[Spice_discussion] JAVA Interface to SPICE
adrian.challinor at osiris.co.uk
Mon Feb 15 00:12:36 PST 2010
>> But I am also interested in how Adrian makes 'proper' Java calls to
>> SPICE. Are you directly talking to the libraries somehow or are you
>> executing SPICE via system calls and then catch the output for further
>> processing (e.g. for the mentioned exceptions)?
I'm sorry I am late in replying - I have been travelling. Please let me
explain. I am not a professional astronomer, though I am a Fellow of
Royal Astronomical Society. I am an IT professional though. I have some
private astronomical research (ie, not for a formal body and not (yet)
for publication). For this I needed an orbital maths library and SPICE
fits the bill. I do know C only too well, but was not wild about
writing a user interface in C. Hence my desire to use JAVA.
What I am doing, slowly as it happens, is when in the JAVA world I need
a SPICE function, I am coding up a formal call as part of a growing JAVA
Class. The class started as a static class, with one static method call
wrapped to one SPICE function, with a bit of C as the glue. The methods
are designed to look like JAVA equivalents. This means that they use
JAVA parameters (Stings, Collections, doubles, booleans) and return a
proper JAVA value (see previous list). This is quite different from the
SPICE functions. Where the logical thing would be to tie more than one
SPICE call together, I have done this in the C interface glue.
Errors, as Michael suspected, are handled via exceptions.
Where I am going next is when I have a logical SPICE object (eg a Body
or an Instrument) that has characteristics that can be defined at the
outset (from a kernel file or from program input) I make a new SPICE
object: so I can have a SPICE object called SpiceBody that represents a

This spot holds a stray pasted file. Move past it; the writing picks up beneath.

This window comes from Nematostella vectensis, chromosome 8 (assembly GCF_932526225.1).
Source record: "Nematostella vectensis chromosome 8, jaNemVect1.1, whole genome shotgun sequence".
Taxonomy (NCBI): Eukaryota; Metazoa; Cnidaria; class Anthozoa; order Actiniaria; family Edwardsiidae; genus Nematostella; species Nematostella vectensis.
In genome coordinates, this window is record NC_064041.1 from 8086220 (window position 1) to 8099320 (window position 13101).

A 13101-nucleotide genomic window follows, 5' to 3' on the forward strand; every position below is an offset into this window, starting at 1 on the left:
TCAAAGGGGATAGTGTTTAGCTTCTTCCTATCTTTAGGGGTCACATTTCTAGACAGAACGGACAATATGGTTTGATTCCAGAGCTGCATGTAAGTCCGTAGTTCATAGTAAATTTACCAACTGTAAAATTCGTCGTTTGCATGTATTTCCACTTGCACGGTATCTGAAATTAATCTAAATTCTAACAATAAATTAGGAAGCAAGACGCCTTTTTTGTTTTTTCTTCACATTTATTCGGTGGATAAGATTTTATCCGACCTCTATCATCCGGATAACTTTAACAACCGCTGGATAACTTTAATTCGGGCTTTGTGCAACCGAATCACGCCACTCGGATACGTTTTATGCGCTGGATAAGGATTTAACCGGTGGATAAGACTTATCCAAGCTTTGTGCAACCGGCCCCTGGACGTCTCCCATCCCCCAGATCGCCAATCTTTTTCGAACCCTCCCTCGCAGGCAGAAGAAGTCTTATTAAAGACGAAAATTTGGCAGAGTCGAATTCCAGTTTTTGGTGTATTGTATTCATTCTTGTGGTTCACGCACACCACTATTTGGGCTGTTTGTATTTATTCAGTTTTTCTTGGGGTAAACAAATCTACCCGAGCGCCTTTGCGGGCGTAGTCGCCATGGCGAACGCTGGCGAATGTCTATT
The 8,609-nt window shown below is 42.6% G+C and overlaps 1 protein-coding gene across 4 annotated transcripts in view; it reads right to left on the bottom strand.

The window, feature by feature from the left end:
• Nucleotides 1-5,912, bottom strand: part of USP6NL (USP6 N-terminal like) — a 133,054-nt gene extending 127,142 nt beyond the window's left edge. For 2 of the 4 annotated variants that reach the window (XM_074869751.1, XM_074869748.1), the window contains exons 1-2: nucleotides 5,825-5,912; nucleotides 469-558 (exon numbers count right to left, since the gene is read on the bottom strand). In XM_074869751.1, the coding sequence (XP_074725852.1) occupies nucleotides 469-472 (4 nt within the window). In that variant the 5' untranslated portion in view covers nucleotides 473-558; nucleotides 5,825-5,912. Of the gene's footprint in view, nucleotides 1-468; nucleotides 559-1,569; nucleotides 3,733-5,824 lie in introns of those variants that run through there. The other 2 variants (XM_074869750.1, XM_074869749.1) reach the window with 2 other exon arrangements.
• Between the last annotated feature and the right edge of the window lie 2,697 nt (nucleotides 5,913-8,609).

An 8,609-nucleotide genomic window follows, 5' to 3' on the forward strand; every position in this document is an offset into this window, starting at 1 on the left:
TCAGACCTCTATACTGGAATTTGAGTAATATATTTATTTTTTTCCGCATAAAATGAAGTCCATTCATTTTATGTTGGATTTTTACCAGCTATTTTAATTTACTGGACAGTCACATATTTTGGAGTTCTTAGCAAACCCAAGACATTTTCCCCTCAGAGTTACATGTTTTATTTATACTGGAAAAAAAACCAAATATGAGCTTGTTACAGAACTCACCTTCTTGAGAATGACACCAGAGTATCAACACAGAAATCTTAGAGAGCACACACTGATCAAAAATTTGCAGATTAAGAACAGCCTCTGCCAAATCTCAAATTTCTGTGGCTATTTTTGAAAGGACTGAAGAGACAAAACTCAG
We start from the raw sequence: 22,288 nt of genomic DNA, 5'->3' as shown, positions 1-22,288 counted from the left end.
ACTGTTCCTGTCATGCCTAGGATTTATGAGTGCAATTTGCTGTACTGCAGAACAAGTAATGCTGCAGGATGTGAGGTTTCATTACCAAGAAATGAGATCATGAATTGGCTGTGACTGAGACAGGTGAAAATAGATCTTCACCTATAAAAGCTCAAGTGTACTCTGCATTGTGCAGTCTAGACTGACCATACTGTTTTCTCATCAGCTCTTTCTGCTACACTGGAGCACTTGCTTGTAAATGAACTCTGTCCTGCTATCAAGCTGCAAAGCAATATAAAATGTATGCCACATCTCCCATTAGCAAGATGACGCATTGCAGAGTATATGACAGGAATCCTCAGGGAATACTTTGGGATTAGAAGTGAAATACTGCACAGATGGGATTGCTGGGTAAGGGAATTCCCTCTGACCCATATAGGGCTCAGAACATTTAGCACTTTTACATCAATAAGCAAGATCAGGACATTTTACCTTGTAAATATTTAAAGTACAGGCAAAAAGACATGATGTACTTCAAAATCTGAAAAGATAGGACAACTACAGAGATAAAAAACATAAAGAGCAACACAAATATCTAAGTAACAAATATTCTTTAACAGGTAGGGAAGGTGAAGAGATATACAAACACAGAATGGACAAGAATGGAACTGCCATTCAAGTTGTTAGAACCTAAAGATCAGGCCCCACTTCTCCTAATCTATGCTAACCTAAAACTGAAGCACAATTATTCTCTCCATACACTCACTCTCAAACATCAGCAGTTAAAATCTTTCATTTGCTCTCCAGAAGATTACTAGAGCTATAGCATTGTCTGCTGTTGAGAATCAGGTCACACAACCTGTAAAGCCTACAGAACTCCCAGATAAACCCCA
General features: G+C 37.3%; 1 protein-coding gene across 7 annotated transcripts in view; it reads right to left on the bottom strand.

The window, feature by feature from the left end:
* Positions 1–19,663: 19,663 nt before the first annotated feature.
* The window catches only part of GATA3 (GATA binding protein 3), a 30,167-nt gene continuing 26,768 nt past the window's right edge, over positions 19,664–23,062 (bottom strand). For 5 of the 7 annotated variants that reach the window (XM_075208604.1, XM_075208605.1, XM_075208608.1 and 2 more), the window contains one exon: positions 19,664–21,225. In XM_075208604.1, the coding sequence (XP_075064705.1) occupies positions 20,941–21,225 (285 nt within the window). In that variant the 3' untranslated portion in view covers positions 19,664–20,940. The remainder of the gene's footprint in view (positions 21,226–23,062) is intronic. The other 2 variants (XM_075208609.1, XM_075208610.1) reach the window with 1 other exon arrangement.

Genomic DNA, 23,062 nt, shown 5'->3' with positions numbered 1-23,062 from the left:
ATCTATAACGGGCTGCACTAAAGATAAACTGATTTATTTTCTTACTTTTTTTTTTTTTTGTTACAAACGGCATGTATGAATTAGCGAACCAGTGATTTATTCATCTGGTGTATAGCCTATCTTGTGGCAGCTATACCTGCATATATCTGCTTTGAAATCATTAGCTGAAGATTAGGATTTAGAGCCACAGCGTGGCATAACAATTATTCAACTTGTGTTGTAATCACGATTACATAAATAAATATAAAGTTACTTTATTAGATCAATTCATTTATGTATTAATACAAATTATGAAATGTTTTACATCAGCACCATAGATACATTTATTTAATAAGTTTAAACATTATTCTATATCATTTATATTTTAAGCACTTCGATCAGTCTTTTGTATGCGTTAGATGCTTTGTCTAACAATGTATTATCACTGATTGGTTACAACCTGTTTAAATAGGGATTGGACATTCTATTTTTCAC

planet or moon, which has the appropriate SPICE methods associated with
it. This way I am maintaining the object orientated approach.
There is a distinct downside to this: the conversion between C and JAVA
structures (arrays, strings, etc) is a performance hit. Its is
suboptimal. It does beg the question whether there should be a push to
write a native JAVA implementation, converting the C code to pure JAVA.
Given that the C code itself is a conversion from FORTRAN, this is a
much bigger task than it sounds - almost better to go back to the
FORTRAN. There are a lot of low-level routine that need to doing like
process the Kernel files - these are very clever and definitely a
non-trivial to convert. I am always left with the question: "is it worth
the effort" when I even think of this.
Over the last couple of months, things slowed down considerably on my
astrophysical, caused be a problem I call "the day job". This is a
project involving geospatial work and meaning I have had to learn a lot
more about low earth orbit satellites than I ever really wanted to!
Still, all good fun.
I also got sidelined looking at a small but fun project: What would
seasons be like on a planet orbiting one of the stars in a multi-binary
star, such as Mizar in Ursa Major.
The main project I am looking at is to optimize space craft propulsion
for solar system and orbital manoeuvres. This, I admit, was inspired by
talking to one of the space craft engineers from the Cassini team when
they visited the Royal Observatory Greenwich last year. This project
will probably revert back to being in C, as I have upgraded my computer
to include parallel processing hardware, but that is accessible only in
C. The idea here is that I can using a parallel linear processing
approach to optimising changes in DeltaV. Rather than serially attacking
the problem, I could start around 16,000 parallel threads and choose
those that are most optimal for further investigation. So the JAVA work
could come to a grinding halt.
Personally, I have no real interest in a Python interface. The same
approach I used for JAVA/SPICE could work for PYTHON/SPACE. If I were to
look at a pure interpreted language, I would be much more likely to
choose RUBY over Python - simply because I have more experience here.
That is in no way a promise to generate a RUBY interface!
Hope thats interesting and I am not treading on anyone's toes with this.
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